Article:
NGOs regret that the Commission's proposal does not include any effective measures to control emissions of the most hazardous substances as had been the mandate from the WFD. They believe the Directive should have provided for direct controls, since the new REACH regulation, pesticides legislation and the IPPC Directive(3) cannot systematically detect chemical pollution of water, and in serious cases will be unable to eliminate the cause at source. NGOs warn that these three pieces of legislation will not effectively cover all emissions which are relevant to the EU (eg losses from vehicle brakes and tyres, dental waste, sewage from hospitals or other medicine-related discharges). Under REACH, it may be decades before, for example, the environmental effects of substances used in cosmetics, such as environmentally-harmful sunscreen ingredients, can be addressed.

Environmental quality standards
This Directive establishes EU-wide environmental quality standards (comparable to threshold values) for a few substances present in water. These quality standards are meant to define the 'good' chemical status of our water which (according to the WFD) Member States must achieve by 2015. If the Commission had respected the WFD, the standards would have included maximum values for sediment and biota such as fish, where some pollutants tend to accumulate owing to their properties. NGOs hope MEPs will back specific provisions which won a large majority in the Environment Committee and which will foster this more targeted monitoring that will provide a better picture of actual pollution.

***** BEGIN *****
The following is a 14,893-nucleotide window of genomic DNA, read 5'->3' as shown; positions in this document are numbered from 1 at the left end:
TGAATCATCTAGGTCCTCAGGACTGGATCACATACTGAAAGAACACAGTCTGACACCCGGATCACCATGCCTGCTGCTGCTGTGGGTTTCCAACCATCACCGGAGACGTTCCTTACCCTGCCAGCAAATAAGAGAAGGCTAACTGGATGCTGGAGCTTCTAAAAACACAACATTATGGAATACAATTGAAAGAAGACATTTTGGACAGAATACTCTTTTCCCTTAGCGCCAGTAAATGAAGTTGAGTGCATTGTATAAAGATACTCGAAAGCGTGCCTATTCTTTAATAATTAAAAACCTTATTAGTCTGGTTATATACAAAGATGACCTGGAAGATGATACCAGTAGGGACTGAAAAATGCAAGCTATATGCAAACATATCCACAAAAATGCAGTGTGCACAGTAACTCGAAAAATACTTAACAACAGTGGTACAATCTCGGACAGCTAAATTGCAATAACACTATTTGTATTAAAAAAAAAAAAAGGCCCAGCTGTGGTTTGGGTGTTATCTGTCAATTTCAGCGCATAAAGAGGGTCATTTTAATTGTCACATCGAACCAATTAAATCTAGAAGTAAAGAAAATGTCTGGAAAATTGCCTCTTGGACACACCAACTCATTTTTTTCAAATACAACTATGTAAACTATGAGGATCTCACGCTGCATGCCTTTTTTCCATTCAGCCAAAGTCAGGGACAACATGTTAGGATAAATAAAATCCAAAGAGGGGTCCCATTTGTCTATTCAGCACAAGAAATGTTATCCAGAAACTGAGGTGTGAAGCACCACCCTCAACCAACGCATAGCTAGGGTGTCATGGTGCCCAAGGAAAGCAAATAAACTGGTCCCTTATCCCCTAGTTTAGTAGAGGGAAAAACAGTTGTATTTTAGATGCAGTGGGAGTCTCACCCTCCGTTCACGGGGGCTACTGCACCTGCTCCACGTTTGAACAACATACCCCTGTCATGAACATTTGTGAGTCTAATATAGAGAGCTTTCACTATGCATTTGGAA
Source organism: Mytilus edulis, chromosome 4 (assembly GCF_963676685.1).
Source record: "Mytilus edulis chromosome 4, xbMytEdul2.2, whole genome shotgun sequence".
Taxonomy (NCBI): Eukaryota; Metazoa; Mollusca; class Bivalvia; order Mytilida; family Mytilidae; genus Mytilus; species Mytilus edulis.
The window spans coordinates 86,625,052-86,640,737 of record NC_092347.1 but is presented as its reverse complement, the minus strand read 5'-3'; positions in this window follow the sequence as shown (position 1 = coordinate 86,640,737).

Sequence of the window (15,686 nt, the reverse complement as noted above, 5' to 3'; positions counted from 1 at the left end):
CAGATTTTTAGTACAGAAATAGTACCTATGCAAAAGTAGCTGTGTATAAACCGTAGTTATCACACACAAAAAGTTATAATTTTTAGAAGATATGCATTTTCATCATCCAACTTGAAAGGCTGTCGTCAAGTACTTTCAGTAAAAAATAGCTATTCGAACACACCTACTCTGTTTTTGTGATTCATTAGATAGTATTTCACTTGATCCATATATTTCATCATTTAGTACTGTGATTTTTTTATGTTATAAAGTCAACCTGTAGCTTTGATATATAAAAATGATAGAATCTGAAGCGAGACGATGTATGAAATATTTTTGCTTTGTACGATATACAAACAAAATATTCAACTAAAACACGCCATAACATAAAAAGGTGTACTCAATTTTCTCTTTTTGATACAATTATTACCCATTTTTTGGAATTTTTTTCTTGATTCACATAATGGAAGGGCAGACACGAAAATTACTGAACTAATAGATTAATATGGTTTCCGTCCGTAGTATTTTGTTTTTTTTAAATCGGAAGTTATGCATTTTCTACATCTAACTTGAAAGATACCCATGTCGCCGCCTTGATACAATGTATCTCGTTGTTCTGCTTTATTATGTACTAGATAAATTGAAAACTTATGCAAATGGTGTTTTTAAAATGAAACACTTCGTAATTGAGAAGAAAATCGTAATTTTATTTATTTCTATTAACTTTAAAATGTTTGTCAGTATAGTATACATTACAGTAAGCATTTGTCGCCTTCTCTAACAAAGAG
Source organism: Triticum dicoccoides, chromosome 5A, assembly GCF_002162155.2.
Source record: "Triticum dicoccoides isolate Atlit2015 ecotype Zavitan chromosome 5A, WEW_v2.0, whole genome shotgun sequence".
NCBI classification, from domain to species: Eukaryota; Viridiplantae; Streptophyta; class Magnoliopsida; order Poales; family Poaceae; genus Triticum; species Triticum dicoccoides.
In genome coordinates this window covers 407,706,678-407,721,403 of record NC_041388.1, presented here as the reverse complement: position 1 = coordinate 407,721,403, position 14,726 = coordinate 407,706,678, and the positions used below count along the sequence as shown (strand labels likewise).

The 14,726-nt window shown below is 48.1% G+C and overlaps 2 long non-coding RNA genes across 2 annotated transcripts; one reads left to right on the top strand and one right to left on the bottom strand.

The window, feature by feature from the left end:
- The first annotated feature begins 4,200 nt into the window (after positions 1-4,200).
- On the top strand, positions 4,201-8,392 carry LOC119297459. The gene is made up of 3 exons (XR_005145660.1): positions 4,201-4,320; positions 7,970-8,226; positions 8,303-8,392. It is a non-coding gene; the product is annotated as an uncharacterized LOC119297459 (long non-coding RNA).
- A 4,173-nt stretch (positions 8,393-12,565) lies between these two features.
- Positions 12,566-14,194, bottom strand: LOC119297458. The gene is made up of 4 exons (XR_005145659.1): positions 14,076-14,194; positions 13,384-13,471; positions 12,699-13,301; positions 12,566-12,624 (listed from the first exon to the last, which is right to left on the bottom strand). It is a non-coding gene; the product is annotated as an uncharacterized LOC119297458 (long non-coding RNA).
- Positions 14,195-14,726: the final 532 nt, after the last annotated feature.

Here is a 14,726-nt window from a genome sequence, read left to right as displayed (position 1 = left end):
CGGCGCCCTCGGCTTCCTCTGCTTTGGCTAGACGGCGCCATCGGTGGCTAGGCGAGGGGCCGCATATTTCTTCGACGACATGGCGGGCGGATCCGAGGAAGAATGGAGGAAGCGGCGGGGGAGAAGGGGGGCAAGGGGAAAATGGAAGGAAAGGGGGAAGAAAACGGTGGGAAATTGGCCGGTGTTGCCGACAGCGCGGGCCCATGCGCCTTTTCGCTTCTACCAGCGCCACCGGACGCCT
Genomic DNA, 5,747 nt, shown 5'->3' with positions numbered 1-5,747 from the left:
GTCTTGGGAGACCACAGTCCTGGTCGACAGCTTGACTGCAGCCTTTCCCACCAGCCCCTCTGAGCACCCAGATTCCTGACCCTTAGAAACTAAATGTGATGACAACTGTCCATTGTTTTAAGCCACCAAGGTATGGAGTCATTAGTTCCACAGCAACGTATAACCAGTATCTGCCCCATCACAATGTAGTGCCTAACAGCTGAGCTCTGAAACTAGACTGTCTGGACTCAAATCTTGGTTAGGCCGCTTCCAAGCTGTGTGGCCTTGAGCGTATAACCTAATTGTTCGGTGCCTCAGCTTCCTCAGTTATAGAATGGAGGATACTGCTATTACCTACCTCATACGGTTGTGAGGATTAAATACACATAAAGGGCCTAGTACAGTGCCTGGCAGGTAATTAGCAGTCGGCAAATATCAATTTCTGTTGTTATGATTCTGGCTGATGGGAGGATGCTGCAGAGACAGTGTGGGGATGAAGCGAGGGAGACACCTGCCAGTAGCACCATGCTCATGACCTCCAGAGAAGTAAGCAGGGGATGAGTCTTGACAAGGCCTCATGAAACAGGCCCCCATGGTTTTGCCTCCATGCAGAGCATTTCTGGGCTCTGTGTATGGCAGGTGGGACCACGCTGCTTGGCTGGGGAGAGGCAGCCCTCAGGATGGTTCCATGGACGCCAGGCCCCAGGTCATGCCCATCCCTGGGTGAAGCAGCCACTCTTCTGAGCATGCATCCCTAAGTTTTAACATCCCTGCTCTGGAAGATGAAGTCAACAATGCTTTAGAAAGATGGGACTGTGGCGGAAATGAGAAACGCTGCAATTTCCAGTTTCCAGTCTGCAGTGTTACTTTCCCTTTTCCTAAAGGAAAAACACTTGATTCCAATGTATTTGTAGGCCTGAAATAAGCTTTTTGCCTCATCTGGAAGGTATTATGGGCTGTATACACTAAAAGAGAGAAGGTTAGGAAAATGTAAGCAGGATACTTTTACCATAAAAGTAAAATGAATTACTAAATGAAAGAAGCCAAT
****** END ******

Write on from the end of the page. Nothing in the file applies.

The compromise packages
The weak cross-party compromise on the table tomorrow was adopted in March by the Environment Committee with a large majority. While the package would nearly double the list of toxic chemicals which EU countries must measure in their water, it foresees that the Commission should reconfirm those chemicals and eventually propose limit-values. Despite strong lobbying from industry and even the British Government to exempt key pollutants such as the hormone-mimicking TBBP-A from the measurements, it seems today that the cross-party minimal compromise (Amendment 65) will prevail unchanged tomorrow. For substances such as PFCs(4), compliance with limit values in surface water would be required by 2015.

International commitments not respected